This is an interesting read about the rise of self-publishing Erotica writers and the fall of Elora’s Cave, one of its flagships.
Also check out Elora’s Cave itself. Because why not?
Disclaimer: I have never read 50 Shades of Grey. I know it was initially written as Twilight fan-fiction, I know that it contains scenes of extreme BDSM and tampon retrieval, and I have heard the writing isn’t entirely spectacular. All of that aside, here we go –
There is a rising tide of people who have asked that the public boycott 50 Shades when it hits theaters, and no I’m not talking about the evangelists and religious right. I’m talking about everyone from feminists to active participants in the fetish community making a public call to stand against domestic violence by keeping their cash in their pockets. Rising disdain for the 50 Shades trilogy has begun to pique my interest into what might be causing such uproar. I read Anne Rice’s Beauty trilogy, I know how randy the notion of BDSM and feigned force in sexual interactions can be. Hell, I’ve written some pretty graphic shorts that involve the illusion of force and extreme dominance. I will admit openly that I couldn’t possibly be happy in a relationship with a man who isn’t capable of extreme dominance in the bedroom. Yet, 50 Shades doesn’t portray the subtle give and take of a Dominant male partner, taking as he pleases in the sack, all with express consent and to the enjoyment of the one being dominated.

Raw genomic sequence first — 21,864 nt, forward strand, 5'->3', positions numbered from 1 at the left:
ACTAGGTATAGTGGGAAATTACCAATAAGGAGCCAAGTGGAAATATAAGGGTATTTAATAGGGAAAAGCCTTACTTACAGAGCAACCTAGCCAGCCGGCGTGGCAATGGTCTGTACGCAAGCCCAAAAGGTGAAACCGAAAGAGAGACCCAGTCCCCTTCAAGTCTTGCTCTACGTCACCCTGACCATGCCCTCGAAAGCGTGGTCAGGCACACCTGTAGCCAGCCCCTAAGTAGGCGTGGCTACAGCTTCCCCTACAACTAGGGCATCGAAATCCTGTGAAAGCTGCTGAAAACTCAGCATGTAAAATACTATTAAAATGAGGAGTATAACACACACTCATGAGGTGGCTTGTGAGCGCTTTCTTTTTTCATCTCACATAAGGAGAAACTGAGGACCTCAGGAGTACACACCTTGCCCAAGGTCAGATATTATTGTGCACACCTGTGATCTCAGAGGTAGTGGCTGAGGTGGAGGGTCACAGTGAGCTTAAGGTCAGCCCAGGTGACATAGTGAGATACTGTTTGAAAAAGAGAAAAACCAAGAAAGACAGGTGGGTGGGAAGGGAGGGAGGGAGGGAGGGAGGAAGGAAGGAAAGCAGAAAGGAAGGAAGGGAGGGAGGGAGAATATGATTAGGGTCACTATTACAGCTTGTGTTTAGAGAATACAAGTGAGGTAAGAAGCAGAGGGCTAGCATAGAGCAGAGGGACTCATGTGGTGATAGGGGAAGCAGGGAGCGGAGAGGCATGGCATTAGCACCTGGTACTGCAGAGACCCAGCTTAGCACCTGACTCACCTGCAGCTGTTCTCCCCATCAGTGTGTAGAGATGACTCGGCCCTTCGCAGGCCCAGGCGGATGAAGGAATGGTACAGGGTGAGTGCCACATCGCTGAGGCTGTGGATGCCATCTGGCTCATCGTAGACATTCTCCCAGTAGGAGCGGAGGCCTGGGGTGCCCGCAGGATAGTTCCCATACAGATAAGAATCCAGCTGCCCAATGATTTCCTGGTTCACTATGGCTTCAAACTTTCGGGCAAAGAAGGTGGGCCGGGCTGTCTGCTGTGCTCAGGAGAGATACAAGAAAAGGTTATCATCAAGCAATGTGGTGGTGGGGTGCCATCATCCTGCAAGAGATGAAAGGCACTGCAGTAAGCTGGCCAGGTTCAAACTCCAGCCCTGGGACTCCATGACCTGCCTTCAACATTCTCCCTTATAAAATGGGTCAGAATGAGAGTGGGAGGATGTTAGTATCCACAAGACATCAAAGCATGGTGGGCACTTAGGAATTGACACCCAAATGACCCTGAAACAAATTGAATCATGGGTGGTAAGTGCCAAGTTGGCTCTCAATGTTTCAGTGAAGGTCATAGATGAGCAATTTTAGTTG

I’ve been told that the character of Christian Grey not only denies his female partner the right to consent, or to deny such, he doesn’t take any time to relieve the after effects of extreme dominance. Getting held down and annihilated is all well and good if the man doing the annihilating wants you to feel good, wants you to feel safe. That is a major part of the BDSM lifestyle – consent, consent, consent, and always a sense of safety. Christian Grey does not offer such to his partner. Or in other words, when she says no, he still forces her to have sex, during brutal sadism when she uses the safe word, he ignores her, and to top it all off, he doesn’t snuggle her back to the real world thereafter. (This is all hearsay)
Damn it, if you smack my ass too hard, you better rub it after!
I understand the allure of these stories, the notion of extreme dominance can be very arousing, but when that dominance comes with true sadism, there is no reward for the one on the receiving end of it. As a result, I do understand where their chagrin comes from, but I ask you – Are you going to go see 50 Shades? Do you agree with their beliefs that the story is a terrible portrayal of a healthy BDSM relationship? Or is the hype too much to resist?
While you’re thinking about your answer, watch this.